March 2020 will probably be remembered by the COVID-19 pandemic. I won’t talk about this event but instead share the positive side of self-isolation, some unrelated good news that I received, and offer some thought-provoking literature.
Enjoying the Self-isolation
Today is our 19th day staying at home. From friends and family, I know this can be difficult for others, but as someone who’s worked remotely one-third of his career, self-isolating hasn’t been too harsh on me. Since I don’t even have local friends yet, the only thing I’m missing is going out for coffee, dinner and to the cinema. I won’t say it hasn’t been hard at all. Sometimes our apartment starts feeling too small and when this happens, we go out for a walk to a nearby park (this is encouraged by the government, we just need to follow the indications). We’ve been doing this once or twice a week.
This reminds me of the time when I lived in a small village in the Swiss Alps. I was born and raised in a big city, so I know how shocking it can be to go from chaos to stillness but it was also during that time that I learned to spend time with myself. I encourage you to use this time to listen to your thoughts and body. Learn about who you really are and what you want in life.
It so happens that I’m unemployed so during this time I did almost no work except for minor updates to this website but I wasn’t really “productive”. Instead, I slept a lot, did some yoga, meditated, read a few books (see recommendations below), have been calling my family at home on a daily basis, cooked, and watched TV. If you can give yourself the luxury of not working, I’d recommend learning to detach your personal value from your ability to produce and appreciate yourself for the other things that make you who you are.
If you ask me, this is what the world would feel like if social rules were defined by introverts. I still prefer living in a big chaotic city, but knowing that things will be back to normal in the next few weeks/months, I’m going to enjoy it while it lasts.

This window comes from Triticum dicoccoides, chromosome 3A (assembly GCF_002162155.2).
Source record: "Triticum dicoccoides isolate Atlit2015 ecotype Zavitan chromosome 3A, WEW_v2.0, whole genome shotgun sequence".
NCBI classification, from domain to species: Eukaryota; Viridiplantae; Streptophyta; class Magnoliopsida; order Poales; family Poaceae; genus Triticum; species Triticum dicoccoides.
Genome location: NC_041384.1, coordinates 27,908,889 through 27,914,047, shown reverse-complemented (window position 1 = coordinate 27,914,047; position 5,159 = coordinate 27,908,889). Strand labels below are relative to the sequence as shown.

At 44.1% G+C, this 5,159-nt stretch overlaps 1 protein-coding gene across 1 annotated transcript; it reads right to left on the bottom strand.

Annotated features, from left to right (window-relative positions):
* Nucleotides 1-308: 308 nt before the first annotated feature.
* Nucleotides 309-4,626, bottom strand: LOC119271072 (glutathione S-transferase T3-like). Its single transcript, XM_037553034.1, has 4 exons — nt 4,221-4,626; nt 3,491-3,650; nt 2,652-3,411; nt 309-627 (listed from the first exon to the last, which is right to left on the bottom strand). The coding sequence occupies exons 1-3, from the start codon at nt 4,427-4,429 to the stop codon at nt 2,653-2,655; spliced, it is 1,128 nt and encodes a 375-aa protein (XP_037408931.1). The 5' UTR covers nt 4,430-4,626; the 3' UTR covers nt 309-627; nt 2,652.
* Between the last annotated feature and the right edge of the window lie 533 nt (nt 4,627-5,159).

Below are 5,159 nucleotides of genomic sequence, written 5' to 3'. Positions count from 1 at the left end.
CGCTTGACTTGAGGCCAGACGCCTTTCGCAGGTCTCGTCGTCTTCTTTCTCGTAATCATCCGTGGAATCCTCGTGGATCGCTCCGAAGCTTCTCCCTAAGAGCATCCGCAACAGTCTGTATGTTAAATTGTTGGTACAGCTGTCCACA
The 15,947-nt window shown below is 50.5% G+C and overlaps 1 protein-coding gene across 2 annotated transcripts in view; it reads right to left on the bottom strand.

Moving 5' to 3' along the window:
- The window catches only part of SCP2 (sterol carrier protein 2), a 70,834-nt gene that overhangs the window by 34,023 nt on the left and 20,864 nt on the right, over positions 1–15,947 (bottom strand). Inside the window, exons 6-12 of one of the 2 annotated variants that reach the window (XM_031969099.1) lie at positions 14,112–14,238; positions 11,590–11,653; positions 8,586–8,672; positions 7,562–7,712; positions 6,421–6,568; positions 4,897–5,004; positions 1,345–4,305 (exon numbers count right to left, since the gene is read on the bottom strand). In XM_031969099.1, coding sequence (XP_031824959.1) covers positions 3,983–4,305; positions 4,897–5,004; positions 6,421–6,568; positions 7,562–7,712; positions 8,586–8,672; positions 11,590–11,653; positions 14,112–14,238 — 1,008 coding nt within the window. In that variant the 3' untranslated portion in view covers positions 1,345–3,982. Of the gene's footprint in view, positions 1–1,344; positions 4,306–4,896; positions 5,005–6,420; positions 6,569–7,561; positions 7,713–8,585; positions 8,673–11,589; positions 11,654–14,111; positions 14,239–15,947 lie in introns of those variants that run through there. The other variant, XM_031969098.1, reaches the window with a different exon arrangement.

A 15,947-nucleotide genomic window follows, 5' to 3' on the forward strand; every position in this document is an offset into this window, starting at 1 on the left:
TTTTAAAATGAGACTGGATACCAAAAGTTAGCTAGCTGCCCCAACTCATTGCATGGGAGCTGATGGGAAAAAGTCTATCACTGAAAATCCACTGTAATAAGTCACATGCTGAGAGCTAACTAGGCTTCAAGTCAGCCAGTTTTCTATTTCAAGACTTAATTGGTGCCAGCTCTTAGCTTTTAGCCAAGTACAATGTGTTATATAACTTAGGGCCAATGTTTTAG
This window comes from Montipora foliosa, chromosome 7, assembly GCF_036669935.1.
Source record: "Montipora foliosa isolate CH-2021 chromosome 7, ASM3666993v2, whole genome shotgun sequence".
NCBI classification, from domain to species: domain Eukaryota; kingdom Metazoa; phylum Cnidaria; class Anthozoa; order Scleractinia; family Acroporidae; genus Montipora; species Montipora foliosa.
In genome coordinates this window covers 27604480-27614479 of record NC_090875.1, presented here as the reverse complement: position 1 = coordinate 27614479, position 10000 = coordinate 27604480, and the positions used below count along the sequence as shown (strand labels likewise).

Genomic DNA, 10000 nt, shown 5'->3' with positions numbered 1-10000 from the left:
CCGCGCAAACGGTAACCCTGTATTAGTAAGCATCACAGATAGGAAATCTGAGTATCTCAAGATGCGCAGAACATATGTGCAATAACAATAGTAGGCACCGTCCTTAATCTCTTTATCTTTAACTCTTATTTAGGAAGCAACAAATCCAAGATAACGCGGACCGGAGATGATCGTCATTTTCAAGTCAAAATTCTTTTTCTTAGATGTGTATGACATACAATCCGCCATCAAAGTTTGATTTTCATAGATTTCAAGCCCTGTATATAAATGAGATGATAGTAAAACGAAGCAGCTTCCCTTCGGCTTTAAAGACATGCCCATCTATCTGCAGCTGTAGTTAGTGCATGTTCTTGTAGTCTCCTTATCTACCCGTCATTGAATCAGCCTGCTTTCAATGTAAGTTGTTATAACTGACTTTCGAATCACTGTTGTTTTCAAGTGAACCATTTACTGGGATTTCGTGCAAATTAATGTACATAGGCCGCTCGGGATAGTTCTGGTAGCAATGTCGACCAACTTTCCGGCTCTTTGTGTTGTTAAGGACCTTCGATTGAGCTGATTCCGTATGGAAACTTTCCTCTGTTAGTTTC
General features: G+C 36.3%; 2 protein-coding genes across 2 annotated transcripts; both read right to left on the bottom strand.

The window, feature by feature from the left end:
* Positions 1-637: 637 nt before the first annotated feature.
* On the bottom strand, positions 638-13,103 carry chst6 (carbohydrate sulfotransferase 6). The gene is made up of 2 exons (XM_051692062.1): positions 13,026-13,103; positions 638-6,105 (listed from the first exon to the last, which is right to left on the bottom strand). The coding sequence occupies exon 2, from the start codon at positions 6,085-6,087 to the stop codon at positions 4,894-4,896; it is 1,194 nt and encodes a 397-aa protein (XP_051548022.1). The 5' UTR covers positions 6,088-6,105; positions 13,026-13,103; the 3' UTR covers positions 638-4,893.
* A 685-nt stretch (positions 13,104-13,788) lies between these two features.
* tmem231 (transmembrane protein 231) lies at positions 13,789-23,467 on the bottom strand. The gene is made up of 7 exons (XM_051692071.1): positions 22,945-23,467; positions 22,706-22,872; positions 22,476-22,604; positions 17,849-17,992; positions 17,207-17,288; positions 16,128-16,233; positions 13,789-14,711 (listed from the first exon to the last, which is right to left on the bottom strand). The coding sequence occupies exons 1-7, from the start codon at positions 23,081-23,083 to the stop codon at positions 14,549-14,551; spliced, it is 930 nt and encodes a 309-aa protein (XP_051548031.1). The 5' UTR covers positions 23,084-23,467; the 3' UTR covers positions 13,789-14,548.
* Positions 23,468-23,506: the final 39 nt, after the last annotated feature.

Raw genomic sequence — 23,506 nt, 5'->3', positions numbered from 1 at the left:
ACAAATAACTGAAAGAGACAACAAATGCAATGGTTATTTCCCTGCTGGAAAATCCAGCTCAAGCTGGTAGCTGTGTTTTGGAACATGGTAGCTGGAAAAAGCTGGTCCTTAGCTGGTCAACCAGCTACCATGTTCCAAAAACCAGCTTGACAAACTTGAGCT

Good News During Bad Times
Last week I got a letter from the government saying that they accepted my request for a work permit. Because of the current lockdown going on, I cannot start working just yet, but I’m looking forward to my first working experience in this beautiful country.
Out of the Reading Stack
- Outgrowing God: A Beginner’s Guide – Living through a pandemic has demonstrated the disaster that our leaders can cause when they follow their beliefs instead of science. As a society, we need to talk more about this problem and have good resources to give people who are starting to question their beliefs. Dawkins’ book is a great start because it talks about polytheism and monotheism, the veracity of historical events, ethics, and morals without a religious framework, evolution, and questions that science hasn’t been able to answer.
- Letters from a Stoic – When living in times like these, it’s easy to overreact. Some are losing their heads thinking that the world is going to end and buy all the toilet paper they are able to get their hands on, others are being selfish and irresponsible and not respecting the social distancing measures in place and risking others’ lives. One more thing this pandemic has taught us is that we need more people with good character and fewer schmucks. This book is a collection of letters written by Seneca to one of his friends, where he shares his stoic ideals for life.
- The Slavery of Our Times – During the past weeks we’ve been able to see many countries putting their economy before their people. It has also made visible how much disparity there is between the rich and the poor. Proving how flawed, fragile and unfair our economic system is. Tolstoy exposes many of these issues in his works. It’s hard to believe he wrote them more than a hundred years ago and it’s sad to see that not much has changed since.